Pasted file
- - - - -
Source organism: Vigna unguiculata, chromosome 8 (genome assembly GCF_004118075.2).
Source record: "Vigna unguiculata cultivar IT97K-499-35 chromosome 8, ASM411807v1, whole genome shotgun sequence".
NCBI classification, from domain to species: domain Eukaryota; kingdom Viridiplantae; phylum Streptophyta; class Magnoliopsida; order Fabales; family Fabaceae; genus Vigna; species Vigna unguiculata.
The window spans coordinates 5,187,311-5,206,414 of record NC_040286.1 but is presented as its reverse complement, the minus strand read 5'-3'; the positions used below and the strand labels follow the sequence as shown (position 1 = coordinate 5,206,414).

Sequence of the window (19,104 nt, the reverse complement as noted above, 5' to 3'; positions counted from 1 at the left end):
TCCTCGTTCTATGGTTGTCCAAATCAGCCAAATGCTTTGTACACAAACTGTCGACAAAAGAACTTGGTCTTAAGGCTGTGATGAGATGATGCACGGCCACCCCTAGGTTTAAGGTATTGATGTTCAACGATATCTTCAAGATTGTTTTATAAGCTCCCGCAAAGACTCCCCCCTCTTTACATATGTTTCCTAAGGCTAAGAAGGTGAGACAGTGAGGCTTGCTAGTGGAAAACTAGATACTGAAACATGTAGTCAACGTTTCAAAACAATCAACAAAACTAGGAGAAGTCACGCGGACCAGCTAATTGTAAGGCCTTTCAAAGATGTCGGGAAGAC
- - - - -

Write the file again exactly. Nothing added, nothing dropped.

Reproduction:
Source organism: Vigna unguiculata, chromosome 8 (genome assembly GCF_004118075.2).
Source record: "Vigna unguiculata cultivar IT97K-499-35 chromosome 8, ASM411807v1, whole genome shotgun sequence".
NCBI classification, from domain to species: domain Eukaryota; kingdom Viridiplantae; phylum Streptophyta; class Magnoliopsida; order Fabales; family Fabaceae; genus Vigna; species Vigna unguiculata.
The window spans coordinates 5,187,311-5,206,414 of record NC_040286.1 but is presented as its reverse complement, the minus strand read 5'-3'; the positions used below and the strand labels follow the sequence as shown (position 1 = coordinate 5,206,414).

Sequence of the window (19,104 nt, the reverse complement as noted above, 5' to 3'; positions counted from 1 at the left end):
TCCTCGTTCTATGGTTGTCCAAATCAGCCAAATGCTTTGTACACAAACTGTCGACAAAAGAACTTGGTCTTAAGGCTGTGATGAGATGATGCACGGCCACCCCTAGGTTTAAGGTATTGATGTTCAACGATATCTTCAAGATTGTTTTATAAGCTCCCGCAAAGACTCCCCCCTCTTTACATATGTTTCCTAAGGCTAAGAAGGTGAGACAGTGAGGCTTGCTAGTGGAAAACTAGATACTGAAACATGTAGTCAACGTTTCAAAACAATCAACAAAACTAGGAGAAGTCACGCGGACCAGCTAATTGTAAGGCCTTTCAAAGATGTCGGGAAGAC